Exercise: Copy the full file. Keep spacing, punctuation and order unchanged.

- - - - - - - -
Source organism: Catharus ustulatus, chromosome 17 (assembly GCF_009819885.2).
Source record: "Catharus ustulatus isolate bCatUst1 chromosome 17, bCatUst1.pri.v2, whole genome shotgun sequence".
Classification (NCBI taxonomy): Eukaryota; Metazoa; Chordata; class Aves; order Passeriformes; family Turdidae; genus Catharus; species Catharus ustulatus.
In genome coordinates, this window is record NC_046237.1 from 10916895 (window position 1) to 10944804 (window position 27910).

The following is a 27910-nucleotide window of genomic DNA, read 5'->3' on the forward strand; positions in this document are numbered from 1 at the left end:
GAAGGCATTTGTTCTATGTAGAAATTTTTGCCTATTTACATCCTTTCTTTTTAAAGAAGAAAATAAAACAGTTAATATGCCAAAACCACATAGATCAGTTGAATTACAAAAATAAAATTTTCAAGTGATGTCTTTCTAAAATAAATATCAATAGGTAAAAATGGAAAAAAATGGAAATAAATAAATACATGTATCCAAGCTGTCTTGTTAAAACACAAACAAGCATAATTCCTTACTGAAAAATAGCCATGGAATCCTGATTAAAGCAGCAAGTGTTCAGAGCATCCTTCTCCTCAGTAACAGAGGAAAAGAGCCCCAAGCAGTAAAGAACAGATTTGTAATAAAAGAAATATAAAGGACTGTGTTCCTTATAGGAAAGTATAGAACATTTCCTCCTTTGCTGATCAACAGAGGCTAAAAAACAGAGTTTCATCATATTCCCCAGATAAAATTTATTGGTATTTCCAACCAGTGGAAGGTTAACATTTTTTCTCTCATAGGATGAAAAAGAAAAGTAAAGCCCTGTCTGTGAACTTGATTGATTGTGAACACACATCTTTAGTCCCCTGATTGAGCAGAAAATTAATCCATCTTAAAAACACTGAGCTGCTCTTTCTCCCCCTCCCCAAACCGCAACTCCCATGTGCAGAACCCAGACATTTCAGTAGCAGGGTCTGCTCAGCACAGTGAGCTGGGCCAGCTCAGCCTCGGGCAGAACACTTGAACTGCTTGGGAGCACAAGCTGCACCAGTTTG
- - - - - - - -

Source organism: Catharus ustulatus, chromosome 17 (assembly GCF_009819885.2).
Source record: "Catharus ustulatus isolate bCatUst1 chromosome 17, bCatUst1.pri.v2, whole genome shotgun sequence".
Classification (NCBI taxonomy): Eukaryota; Metazoa; Chordata; class Aves; order Passeriformes; family Turdidae; genus Catharus; species Catharus ustulatus.
In genome coordinates, this window is record NC_046237.1 from 10916895 (window position 1) to 10944804 (window position 27910).

The following is a 27910-nucleotide window of genomic DNA, read 5'->3' on the forward strand; positions in this document are numbered from 1 at the left end:
GAAGGCATTTGTTCTATGTAGAAATTTTTGCCTATTTACATCCTTTCTTTTTAAAGAAGAAAATAAAACAGTTAATATGCCAAAACCACATAGATCAGTTGAATTACAAAAATAAAATTTTCAAGTGATGTCTTTCTAAAATAAATATCAATAGGTAAAAATGGAAAAAAATGGAAATAAATAAATACATGTATCCAAGCTGTCTTGTTAAAACACAAACAAGCATAATTCCTTACTGAAAAATAGCCATGGAATCCTGATTAAAGCAGCAAGTGTTCAGAGCATCCTTCTCCTCAGTAACAGAGGAAAAGAGCCCCAAGCAGTAAAGAACAGATTTGTAATAAAAGAAATATAAAGGACTGTGTTCCTTATAGGAAAGTATAGAACATTTCCTCCTTTGCTGATCAACAGAGGCTAAAAAACAGAGTTTCATCATATTCCCCAGATAAAATTTATTGGTATTTCCAACCAGTGGAAGGTTAACATTTTTTCTCTCATAGGATGAAAAAGAAAAGTAAAGCCCTGTCTGTGAACTTGATTGATTGTGAACACACATCTTTAGTCCCCTGATTGAGCAGAAAATTAATCCATCTTAAAAACACTGAGCTGCTCTTTCTCCCCCTCCCCAAACCGCAACTCCCATGTGCAGAACCCAGACATTTCAGTAGCAGGGTCTGCTCAGCACAGTGAGCTGGGCCAGCTCAGCCTCGGGCAGAACACTTGAACTGCTTGGGAGCACAAGCTGCACCAGTTTG